For years November’s Black Friday and Cyber Monday sales signaled the kickoff to holiday shopping. Recently, however, merchants have offered discounts before then, diminishing the importance of the two biggest holiday shopping days. This year, Amazon started even earlier with its “Early Access” event for Prime members.
Prime Early Access took place October 11 and 12 — 48 hours — in the U.S., Canada, and 13 European countries. While the event lacked the hoopla surrounding July’s Prime Day, consumers took advantage of the discounts, focusing on household necessities rather than big-ticket items. Amazon said Prime members ordered more than 100 million items from merchants during the sale.
The following numbers are from market research firm Numerator, which conducted over 3,500 buyer surveys during the Early Access sale.
The average order size during the event was $46.68, down from $60.29 on Prime Day in July. Fifty-six percent of households placed more than two orders, resulting in an average household expenditure of roughly $110.
The top categories consumers said they purchased were household essentials, health and beauty items, clothing and shoes, and toys and games. Twenty-three percent bought everyday items. Only twenty-nine percent of shoppers surveyed said they purchased holiday gifts. American merchants that sold televisions, desktop computers, and other high-end items had disappointing sales.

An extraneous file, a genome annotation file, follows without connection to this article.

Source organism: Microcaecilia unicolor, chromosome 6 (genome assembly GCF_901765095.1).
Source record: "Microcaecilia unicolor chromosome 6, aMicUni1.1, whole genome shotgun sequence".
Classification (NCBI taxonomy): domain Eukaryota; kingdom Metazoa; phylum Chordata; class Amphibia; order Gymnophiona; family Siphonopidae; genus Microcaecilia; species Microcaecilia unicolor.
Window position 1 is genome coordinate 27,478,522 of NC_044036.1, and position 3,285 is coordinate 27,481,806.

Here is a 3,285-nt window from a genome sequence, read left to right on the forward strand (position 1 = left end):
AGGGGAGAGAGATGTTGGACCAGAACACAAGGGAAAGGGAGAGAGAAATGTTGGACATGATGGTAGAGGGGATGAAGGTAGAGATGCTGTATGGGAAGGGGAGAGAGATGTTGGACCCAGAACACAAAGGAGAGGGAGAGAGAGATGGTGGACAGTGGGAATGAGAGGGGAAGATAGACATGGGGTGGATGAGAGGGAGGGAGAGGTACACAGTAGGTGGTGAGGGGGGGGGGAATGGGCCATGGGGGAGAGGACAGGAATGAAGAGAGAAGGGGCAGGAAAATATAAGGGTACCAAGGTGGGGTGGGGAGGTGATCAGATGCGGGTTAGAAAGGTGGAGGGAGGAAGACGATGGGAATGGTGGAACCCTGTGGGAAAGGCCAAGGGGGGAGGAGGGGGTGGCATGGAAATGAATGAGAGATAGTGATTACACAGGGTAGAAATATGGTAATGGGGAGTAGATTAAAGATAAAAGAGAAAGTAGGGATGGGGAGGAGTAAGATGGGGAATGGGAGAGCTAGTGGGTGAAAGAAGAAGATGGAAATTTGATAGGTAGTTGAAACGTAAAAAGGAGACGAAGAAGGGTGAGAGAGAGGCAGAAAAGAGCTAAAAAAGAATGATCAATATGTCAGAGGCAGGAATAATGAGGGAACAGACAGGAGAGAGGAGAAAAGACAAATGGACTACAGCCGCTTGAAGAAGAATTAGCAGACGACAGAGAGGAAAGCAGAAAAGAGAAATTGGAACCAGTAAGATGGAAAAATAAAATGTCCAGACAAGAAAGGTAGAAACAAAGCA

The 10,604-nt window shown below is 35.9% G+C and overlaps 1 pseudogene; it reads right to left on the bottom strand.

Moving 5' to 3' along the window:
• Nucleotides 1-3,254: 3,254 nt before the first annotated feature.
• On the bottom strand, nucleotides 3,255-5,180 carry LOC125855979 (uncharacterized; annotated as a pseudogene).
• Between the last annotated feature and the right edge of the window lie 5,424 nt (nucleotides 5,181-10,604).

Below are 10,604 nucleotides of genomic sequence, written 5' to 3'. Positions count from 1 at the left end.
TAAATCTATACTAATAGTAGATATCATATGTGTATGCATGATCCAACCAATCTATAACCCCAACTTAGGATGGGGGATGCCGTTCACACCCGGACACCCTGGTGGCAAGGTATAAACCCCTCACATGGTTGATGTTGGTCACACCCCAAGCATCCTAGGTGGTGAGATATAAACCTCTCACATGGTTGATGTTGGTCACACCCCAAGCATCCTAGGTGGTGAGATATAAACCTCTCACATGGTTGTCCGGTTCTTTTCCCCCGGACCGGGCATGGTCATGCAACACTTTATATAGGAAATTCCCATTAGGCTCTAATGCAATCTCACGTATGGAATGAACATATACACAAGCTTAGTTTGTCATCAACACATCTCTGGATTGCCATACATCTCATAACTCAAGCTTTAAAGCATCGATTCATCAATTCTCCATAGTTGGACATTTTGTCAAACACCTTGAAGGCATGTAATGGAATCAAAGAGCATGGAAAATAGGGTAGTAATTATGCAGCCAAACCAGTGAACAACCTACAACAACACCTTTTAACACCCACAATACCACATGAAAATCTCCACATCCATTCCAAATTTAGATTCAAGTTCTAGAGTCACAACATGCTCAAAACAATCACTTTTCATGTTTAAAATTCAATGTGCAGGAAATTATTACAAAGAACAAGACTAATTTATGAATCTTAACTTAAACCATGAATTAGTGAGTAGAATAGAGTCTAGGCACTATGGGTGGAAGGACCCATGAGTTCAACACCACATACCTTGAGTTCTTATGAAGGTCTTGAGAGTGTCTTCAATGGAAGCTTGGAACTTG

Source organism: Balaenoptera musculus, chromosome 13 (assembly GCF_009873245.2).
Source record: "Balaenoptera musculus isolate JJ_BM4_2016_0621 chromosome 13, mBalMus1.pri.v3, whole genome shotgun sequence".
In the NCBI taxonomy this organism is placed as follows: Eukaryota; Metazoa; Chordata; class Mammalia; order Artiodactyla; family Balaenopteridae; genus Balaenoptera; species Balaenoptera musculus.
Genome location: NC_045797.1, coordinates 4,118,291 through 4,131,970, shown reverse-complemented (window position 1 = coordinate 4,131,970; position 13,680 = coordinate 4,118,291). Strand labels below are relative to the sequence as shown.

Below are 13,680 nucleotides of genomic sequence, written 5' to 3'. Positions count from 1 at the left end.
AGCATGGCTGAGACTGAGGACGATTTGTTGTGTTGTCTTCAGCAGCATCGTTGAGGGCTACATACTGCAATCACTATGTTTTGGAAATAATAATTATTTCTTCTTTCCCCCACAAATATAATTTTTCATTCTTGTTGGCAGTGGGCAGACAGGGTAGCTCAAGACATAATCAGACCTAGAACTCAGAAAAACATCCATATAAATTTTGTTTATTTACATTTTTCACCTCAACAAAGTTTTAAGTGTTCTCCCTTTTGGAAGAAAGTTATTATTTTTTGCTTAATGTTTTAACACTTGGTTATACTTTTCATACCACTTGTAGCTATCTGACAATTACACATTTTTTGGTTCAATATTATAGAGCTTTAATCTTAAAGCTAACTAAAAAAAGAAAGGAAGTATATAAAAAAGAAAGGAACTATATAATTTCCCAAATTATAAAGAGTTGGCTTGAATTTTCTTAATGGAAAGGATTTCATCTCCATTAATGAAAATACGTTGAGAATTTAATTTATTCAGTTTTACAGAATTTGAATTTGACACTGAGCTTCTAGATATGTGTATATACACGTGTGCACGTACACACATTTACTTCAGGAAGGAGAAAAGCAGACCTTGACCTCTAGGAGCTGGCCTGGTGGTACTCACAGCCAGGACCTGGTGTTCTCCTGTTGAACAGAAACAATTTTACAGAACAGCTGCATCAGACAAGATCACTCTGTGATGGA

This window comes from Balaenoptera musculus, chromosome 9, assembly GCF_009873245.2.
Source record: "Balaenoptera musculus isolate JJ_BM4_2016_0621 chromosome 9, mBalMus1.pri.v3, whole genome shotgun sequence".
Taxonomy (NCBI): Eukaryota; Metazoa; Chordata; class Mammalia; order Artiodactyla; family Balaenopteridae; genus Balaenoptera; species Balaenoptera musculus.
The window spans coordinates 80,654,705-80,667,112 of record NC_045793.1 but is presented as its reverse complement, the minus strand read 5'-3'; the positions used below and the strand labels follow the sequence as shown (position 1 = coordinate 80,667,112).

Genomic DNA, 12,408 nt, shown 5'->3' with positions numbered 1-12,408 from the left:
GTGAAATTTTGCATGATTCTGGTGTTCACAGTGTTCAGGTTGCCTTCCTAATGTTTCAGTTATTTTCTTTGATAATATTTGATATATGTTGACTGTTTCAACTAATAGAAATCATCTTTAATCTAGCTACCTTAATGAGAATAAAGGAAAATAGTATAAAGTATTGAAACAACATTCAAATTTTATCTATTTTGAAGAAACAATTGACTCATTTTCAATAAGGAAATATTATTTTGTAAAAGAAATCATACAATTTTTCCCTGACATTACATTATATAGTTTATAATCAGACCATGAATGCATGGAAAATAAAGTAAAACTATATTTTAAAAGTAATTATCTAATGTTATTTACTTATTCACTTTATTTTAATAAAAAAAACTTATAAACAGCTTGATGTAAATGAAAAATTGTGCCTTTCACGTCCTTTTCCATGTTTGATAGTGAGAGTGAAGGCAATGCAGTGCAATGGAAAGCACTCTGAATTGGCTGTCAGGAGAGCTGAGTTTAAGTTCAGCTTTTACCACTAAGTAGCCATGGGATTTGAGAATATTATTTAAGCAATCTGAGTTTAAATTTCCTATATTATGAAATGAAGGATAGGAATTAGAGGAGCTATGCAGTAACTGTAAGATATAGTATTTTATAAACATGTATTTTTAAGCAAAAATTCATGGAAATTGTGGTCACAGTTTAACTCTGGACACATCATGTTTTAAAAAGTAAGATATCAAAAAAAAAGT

The top five items purchased during the Prime Early Access sale were:
- Amazon gift cards,
- Amazon photos projects,
- Melissa & Doug toys,
- Simple Joys pajamas by Carter’s,
- Echo Dot.
Best sellers among the Top 100 deals list were the Macbook Air M1, Peloton Bike, Bose earbuds and headphones, and Shark hair dryers, vacuums, and air purifiers.
Globally the best-selling items were apparel, home goods, toys, and Amazon-branded electronic devices.
Fifteen percent of surveyed shoppers said they purchased items they would only buy on sale. Of those respondents who shopped both the Prime Early Access sale and Prime Day in July, 36% spent more at the Early Access event, while 64% spent the same or less.
Twenty-nine percent said they waited for the sale to purchase a specific item at a discount. Shoppers showed a good deal of price sensitivity. Forty-eight percent of shoppers only considered Amazon for their purchases, while 52% considered other retailers.
Why Another Prime Day?
- Amazon’s sales are in a slump. The first two quarters of 2022 showed declining revenues in Amazon’s Online Stores division. The company’s stock has plummeted 33% this year and will likely experience its worst profit year since 2008. Amazon has closed or canceled 44 warehouses.
- The company is wooing new Prime members. Growth in membership has leveled off despite adding many new features such as a free Grubhub+ membership and exclusive access to Thursday night NFL football. Amazon claimed its highest number of new Prime subscriptions in three hours during the first game this season.
- A Prime Day in October could benefit from the trend of early holiday shopping, but this appears not to have occurred.
- The company may have excess inventory to sell.